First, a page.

First Recipients of Contract Awards Named Following $75 Million Department of Defense Investment to Support Rapid Advancement of Game-Changing FHE Technologies
NextFlex, America’s first, and only, Flexible Hybrid Electronics (FHE) Manufacturing Innovation Institute, announced the first four recipients out of eight contracts awarded from the institute’s inaugural project call. Each project was selected for its potential to contribute to the goal of the industry-led, collaboration-based NextFlex: advancing the manufacturing ecosystem for FHE in the US.
The value of all eight contracts is $14.8 million, with $8.6 million of that being cost-shared by the recipients. This is part of $75 million in funding over the next five years that was from the DoD’s initial award last fall. NextFlex will officially open its San Jose headquarters and manufacturing pilot line on Aug. 31.
FHE gives everyday products the power of silicon ICs by combining them with new and unique printing processes and new materials. The result is lightweight, low-cost, flexible, comfortable, stretchable and highly efficient smart products. The first four contracts among this initial wave of eight PC 1.0 awards go to the following:
- Purdue University with industrial partner Integra Life Sciences, along with Western Michigan University and Indiana University School of Medicine.
- California Polytechnic State University (Cal Poly) together with its industry partners, Jabil Circuit, DuPont and NovaCentrix.
- Palo Alto Research Center (PARC) and their partner University of California at San Diego.
- Binghamton University (BU), who is partnering with GE Global Research, i3 Electronics, Infinite Corridor Technologies, Rochester Institute of Technology, Analog Devices and Corning Inc.
The Purdue project looks at the potentially significant health care burden posed by chronic oxygen-deprived wounds as the US population ages. Its goal is to create a printed FHE smart wound dressing that can sense oxygen levels in a wound bed and deliver topical oxygen to arrest further deterioration of the wound. The Purdue team will work to bring the dressing to fruition as a manufacturable solution that can be easily adopted and produced in high volumes.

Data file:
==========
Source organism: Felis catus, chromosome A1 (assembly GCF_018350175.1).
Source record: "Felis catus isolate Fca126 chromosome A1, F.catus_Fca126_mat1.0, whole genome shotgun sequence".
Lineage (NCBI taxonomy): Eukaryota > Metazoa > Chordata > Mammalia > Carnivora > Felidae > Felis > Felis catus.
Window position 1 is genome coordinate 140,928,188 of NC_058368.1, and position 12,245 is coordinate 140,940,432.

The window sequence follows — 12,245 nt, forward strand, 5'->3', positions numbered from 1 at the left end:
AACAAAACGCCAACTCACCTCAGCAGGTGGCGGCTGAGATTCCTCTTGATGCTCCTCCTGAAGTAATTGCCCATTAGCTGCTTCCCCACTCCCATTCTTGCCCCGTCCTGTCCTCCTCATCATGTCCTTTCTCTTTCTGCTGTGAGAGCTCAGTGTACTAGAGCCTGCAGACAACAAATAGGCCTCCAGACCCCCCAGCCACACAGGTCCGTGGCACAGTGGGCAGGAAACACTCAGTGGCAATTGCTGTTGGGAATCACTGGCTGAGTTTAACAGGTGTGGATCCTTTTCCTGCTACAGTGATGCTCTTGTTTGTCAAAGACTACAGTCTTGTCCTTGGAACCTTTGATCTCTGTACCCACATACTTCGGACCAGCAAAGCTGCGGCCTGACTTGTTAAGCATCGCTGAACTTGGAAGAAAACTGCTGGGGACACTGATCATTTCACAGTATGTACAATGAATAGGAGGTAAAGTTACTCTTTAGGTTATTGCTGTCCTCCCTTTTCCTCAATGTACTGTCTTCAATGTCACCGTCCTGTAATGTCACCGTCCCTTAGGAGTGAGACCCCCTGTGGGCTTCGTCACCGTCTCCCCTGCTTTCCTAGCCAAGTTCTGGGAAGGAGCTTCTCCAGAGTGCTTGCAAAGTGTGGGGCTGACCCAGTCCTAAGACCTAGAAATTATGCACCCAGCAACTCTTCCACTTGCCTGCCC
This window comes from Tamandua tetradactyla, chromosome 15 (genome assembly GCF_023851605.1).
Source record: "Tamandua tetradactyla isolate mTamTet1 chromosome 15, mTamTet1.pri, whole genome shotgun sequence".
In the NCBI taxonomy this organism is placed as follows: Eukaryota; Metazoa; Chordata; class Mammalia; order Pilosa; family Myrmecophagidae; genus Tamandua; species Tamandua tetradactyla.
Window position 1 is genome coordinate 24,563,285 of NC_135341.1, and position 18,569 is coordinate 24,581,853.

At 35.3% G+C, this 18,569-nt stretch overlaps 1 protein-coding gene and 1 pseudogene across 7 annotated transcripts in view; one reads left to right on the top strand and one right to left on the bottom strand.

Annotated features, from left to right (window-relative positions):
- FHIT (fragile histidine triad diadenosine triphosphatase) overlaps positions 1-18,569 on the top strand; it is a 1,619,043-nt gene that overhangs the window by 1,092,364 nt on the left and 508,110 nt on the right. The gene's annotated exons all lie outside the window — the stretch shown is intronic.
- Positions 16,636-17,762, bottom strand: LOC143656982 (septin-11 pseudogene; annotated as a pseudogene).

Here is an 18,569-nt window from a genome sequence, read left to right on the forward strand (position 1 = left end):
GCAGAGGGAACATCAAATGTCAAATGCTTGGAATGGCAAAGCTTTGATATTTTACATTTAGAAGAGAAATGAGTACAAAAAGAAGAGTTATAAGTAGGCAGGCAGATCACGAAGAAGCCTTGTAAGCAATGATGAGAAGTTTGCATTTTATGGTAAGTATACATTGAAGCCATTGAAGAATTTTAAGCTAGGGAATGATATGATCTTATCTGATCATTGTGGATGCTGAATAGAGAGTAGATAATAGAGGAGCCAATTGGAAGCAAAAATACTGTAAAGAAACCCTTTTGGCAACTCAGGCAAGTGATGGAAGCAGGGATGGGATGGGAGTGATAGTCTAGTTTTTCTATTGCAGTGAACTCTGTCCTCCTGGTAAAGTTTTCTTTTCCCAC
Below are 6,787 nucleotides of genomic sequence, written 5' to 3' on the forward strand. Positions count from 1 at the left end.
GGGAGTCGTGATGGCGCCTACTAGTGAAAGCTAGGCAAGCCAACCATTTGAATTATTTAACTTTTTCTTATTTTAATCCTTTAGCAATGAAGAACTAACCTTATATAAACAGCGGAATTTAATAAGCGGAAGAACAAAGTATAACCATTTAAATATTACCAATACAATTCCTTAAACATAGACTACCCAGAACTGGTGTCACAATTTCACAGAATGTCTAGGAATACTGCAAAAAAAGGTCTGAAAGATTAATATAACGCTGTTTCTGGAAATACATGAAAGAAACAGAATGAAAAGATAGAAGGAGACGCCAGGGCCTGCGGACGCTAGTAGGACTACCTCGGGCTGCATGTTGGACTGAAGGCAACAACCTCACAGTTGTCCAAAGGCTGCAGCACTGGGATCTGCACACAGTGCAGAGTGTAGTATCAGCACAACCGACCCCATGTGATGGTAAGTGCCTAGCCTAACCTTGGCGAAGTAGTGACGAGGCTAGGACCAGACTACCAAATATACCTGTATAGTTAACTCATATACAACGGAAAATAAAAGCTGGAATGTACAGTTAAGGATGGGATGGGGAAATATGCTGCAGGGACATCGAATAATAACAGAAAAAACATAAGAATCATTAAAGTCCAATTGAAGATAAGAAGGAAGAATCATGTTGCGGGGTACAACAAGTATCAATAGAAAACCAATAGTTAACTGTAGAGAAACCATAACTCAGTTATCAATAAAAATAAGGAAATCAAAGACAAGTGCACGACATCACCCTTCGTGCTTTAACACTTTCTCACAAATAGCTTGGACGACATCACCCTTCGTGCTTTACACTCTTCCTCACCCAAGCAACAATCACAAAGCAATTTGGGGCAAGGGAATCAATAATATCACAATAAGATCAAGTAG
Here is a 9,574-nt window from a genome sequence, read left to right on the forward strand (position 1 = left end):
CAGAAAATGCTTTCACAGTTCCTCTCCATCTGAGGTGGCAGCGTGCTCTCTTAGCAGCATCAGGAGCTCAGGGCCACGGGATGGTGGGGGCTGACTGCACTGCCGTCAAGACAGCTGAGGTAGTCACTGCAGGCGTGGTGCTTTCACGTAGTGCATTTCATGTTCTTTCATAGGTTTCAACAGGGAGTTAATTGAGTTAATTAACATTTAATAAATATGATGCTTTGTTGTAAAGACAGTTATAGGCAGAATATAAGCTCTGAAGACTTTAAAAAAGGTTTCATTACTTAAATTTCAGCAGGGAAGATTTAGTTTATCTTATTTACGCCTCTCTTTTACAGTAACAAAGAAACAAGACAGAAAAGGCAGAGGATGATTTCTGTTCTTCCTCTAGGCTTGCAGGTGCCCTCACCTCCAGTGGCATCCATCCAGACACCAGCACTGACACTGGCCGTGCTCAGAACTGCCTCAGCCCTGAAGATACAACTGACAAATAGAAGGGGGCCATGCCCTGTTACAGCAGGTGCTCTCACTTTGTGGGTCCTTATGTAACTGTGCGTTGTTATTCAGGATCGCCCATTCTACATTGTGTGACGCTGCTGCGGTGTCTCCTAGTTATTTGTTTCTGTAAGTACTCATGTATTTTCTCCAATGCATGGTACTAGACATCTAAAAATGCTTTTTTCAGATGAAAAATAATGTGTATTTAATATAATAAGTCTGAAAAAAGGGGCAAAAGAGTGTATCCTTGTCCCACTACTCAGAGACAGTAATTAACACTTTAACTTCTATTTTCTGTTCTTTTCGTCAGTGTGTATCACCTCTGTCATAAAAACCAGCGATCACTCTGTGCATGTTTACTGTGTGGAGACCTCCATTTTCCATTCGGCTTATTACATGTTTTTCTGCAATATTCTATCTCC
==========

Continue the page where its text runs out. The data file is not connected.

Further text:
Focusing on the wearable space, the Cal Poly project proposes development of an assembly method for attaching ultra-thin chips onto printed flexible substrates that can provide better performance and comfort for wearable medical/human monitoring systems.
The Cal Poly team will design tooling, characterize and optimize assembly processes, and evaluate various assembly methods’ viability for a pilot build that – unlike prior attempts at similar solutions – Is transferable from the laboratory to the manufacturing floor. By developing assembly technology useful for other applications and growing the expert base, while driving toward a commercially available solution, the project aims to benefit the FHE community overall.
Jointly submitted by PARC and the University of California at San Diego, the third project proposes to create a mouth-guard biosensor label that will serve as a platform for chemical biosensing and wireless communications via the Bluetooth Low Energy (BLE) standard.
Wearable by members of the military and others in high-stress positions, the biosensor label in the mouth guard will continuously sense lactate concentration, an important indicator of fatigue. Mouth guards are an ideal format for FHE performance monitoring, as they are standard athletic equipment required in U.S. Army training activities and offer real-time access to saliva biomarkers. In addition, the printed sensor electrodes will be replaceable, increasing system lifetime, reducing per-use cost, and enabling them to be adapted to other chemical analyses.
For the fourth project selected, BU and GE will work to develop and mature the FHE manufacturing technologies needed to fabricate wireless pervasive/ubiquitous integrated sensor systems. These wireless systems, which will be able to continuously monitor and communicate conditions of people and assets, are crucial for digital health initiatives and the Industrial Internet of Things (IoT). Developing FHE manufacturing capabilities to create low-cost, high-performance wireless sensor systems is of broad interest to commercial and DoD end-users and is one of the critical missions of NextFlex.
Commenting on the initial contract awards, Dr. Malcolm Thompson, executive director of NextFlex, noted, “Selecting the first projects to be funded by the Institute was no easy task. The response to our initial project call was overwhelming, offering further proof that there is vast potential for leveraging flexible hybrid electronics in U.S. industry. Helping to see these and forthcoming projects through to fruition and, eventually, commercialization, is an exciting prospect for NextFlex and our corporate, academic, nonprofit and government partners.”
Further recipients of Project Call 1.0 contract awards will be announced soon. Review of proposals received for Project Call 2.0, announced May 5, 2016, is currently in process. PC 2.0 is anticipated to fund up to $10 million, with total project value, including cost sharing, expected to exceed $20 million. NextFlex plans to announce PC 3.0 in early 2017.Back to all news